Road vs off road running

I started running a couple of months ago - usually running in the evening after work and at the weekend. So far all the running I've done has been on the road/pavement. Fancied something different today, and ended up doing my run in a woodland/park type area - lots of muddy trails and hills and different surfaces. Really good fun, but felt a lot harder than the running I do on the roads.

Just wondering if I should be doing more of this type of running rather than just sticking to main roads?

Also, is it normal for it to feel more difficult than running on concrete on the main roads? The run I did today felt a lot harder than the last time I did it!


  • Hi Lisa

    Do as much off road as you can.
    Soft surfaces mud, grass, leaf mold are kinder to your joints than tarmac or concrete.
    Uneven surfaces will strengthen your legs to avoid injury.

    However it felt harder than on the road, because you were having to work harder, lifting your feet more and working against surfaces like grass and mud, which slow you down,

    But don't leave out the roads entirely, if you want to race on roads, you need to do some of your training on roads.

  • Thanks David - will definitely keep up with the off road stuff - I enjoyed it more than my road running. I was having such a good time today I didn't want to stop!

  • However, if you've damaged your ankles as many times as I have then running off road is not really an option, unless it is a nice path...
  • I today did a 10k off road race (grass, mud trails and some road lanes). This was incredibly hard for me compared to road runs and added about 1 min to my pace time, normally 8:58 min miles and today 9:58 min miles. Are there any tips that can help with my technique off road?

  • TheraThera ✭✭✭
    I have been thinking about some offroad running. I usually run on the treadmill to break up the road/pavement running. Do you need different shoes?
  • Michelle

    It wasn't Crossdale was it?


    Start with somewhere easy like a park, and your normal trainers should be OK.

    If you are going to do tougher terrain, then you need stronger shoes. 

  • Mix it up - do a bit of both.

    Roads: you can get a bit of speed in as the hard surface lends itself to maximising propulsion - 'equal and oppostie reaction' stuff.

    Trails: good for joint strengthening, nerve re-education, as the surfaces are uneven plus it's often more scenic image

    I do more off road than on... so find road running (a) easier and (b) more boring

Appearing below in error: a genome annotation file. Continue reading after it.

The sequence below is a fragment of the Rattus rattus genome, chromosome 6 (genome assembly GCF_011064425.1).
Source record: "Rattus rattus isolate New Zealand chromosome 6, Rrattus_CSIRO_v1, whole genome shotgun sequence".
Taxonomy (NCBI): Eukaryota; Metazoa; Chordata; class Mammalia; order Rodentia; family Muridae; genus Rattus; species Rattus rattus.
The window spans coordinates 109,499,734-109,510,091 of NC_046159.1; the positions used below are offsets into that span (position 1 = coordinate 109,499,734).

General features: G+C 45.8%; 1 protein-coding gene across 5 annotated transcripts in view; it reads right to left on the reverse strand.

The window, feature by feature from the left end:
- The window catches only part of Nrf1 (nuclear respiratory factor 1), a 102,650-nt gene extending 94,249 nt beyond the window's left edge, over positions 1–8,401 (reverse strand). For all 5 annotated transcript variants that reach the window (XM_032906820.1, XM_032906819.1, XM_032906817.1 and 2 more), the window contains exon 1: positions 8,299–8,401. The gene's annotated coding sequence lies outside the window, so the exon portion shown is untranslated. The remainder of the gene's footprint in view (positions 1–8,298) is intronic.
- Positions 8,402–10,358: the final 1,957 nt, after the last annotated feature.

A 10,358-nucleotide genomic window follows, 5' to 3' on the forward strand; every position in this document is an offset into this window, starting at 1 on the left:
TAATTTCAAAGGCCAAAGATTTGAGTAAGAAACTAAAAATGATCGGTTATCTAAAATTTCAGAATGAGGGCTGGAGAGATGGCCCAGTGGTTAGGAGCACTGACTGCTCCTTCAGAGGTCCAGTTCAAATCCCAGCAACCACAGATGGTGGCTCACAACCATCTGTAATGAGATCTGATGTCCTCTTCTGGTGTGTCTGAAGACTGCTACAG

If you want to improve your off road running, just do more of it. Adaptation. 

  • TheraThera ✭✭✭
    Does off road running help with ITB (I need to strengthen my glutes)?
  • I started running approx 2 months ago and it is all off road and I have to say it took many attempts to reach the two mile mark. From my limited experience (and no road running to compare with) I have found it important to focus on form in order to maximise energy for coping with the energy sapping terrain. Thera I certainly find the off road running heavy on the entire posterior muscle chain but like I say I have limited experience and no on road experience so take that only on face value.

    Album of photos from my running route 

  • Off road as much as possible.

    Not because of form, or training, or anything like that.  Just because it's sooooooooooo much nicer to be away from all the cars and the hubbub.

    For me, the most important thing about running is to enjoy it.  That way you're sure to keep doing it and stay fit and active for as long as possible.

  • I would certainly agree with that I love the isolation it allows you to completly switch off your head and have some genuine time to yourself.
  • i am so pleased that someone has said it's harder!

    i've recently started running after a long layoff.  now out in the countryside so all running is off road and hilly as opposed to nice canal paths and flat.  even with my lack of fitness and extra weight and extra years i'm amazed at how slow i am!  10:40m/m when i at least thought i'd be at 9:45m/m or something (was around 9m/m before but was mainly just cycling).

    anyway, i love it: the countryside, very few people and those you do come across are always others out enjoying the countryside.   just bought a headtorch so i can carry on in the winter.  trail shoes (addidas kandida?) make the running easier than the massive motion control shoes i wore on the road as i can kind of feel the track better and my feet don't get thrown off at weird angles.  i was really suprised.  also i really feel my lower legs strengthening.  i hope that that combined with other strengthening work will help keep me injury free.

    only thing i'm wondering about rather prematurely is what it'll be like running VLM after so much trail running?  i guess a few road races will let me know how my legs respond and also give me a better idea of times i can expect.  i guess i could run around the same mile of pavements in the village.  don't fancy heading out on the roads though as they're pretty busy.

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